By Richard Weizel
STORRS Conn. (Reuters) - University of Connecticut alumnus Rick Mastracchio took a break from orbiting the globe on the International Space Station to deliver an address to students graduating from the university's School of Engineering on Saturday.
With a large black UConn banner and UConn baseball cap floating behind him, Mastracchio hovered between two space suits and spun upside down several times during the pre-recorded address for the 400 graduates and a crowd of about 5,000 at the university.
"I could not be there with you on this big day, but being in space I was trying to figure out how to make this speech different than all the other commencement addresses that are given each year," he said.
"And then I realized - I'm in a weightless environment. So maybe, I should give the speech in a different orientation."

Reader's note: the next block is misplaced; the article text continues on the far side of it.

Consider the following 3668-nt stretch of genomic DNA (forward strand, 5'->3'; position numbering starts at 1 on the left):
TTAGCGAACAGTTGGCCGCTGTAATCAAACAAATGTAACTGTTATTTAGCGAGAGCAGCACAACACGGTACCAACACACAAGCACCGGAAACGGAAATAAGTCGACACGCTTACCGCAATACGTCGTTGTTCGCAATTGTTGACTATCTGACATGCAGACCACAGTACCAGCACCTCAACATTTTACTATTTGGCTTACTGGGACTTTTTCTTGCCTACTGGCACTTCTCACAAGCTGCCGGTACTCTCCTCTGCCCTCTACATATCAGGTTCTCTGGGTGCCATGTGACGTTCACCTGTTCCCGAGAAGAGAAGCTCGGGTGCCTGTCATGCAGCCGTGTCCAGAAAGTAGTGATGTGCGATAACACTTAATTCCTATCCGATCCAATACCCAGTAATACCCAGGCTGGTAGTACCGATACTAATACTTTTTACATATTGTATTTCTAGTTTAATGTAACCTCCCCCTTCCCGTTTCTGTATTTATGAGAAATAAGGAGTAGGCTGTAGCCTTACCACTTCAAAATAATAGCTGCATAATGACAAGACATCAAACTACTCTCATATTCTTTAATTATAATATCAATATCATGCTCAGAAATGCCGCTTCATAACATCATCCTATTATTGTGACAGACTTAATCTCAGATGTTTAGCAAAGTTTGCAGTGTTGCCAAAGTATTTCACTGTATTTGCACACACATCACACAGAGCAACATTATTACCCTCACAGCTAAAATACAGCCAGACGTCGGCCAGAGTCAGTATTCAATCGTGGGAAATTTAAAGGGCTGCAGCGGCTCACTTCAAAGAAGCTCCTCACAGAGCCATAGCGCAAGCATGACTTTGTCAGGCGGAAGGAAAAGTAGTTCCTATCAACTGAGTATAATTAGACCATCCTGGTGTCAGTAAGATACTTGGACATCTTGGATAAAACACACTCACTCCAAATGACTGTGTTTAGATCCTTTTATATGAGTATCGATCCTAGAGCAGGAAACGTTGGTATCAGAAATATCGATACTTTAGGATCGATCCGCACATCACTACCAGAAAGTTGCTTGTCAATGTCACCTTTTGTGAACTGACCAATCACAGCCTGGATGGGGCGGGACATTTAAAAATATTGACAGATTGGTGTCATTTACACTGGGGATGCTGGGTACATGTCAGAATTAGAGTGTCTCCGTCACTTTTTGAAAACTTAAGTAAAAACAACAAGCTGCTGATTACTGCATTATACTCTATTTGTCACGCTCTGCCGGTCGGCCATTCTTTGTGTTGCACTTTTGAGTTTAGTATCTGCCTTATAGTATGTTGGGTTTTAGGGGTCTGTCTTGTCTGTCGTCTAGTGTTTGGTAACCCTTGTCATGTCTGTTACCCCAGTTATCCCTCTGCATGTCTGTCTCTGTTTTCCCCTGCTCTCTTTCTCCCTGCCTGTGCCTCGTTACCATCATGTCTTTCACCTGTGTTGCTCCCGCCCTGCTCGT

Mastracchio, 54, who is on an eight-month stint on the space station, then floated upside down, before spinning back to an upright position, bringing laughs and cheers from graduates and their families.
“I probably have the best job on and off the planet," he said.
Kazem Kazerounian, dean of the engineering school, who set up the speech from space, said: "Many of us, faculty and students, were inspired to become engineers because of space exploration and this was a perfect way to bring more reality to our dreams."
Mastracchio, who will return to Earth next week aboard a Russian spacecraft after completing his fourth trip into space, had a final message as he grabbed and put on the UConn baseball cap.
"Go Huskies," he said, referring to the nickname for the school's sports teams, as he spun upside down again.
(Editing by Jon Herskovitz and Peter Cooney)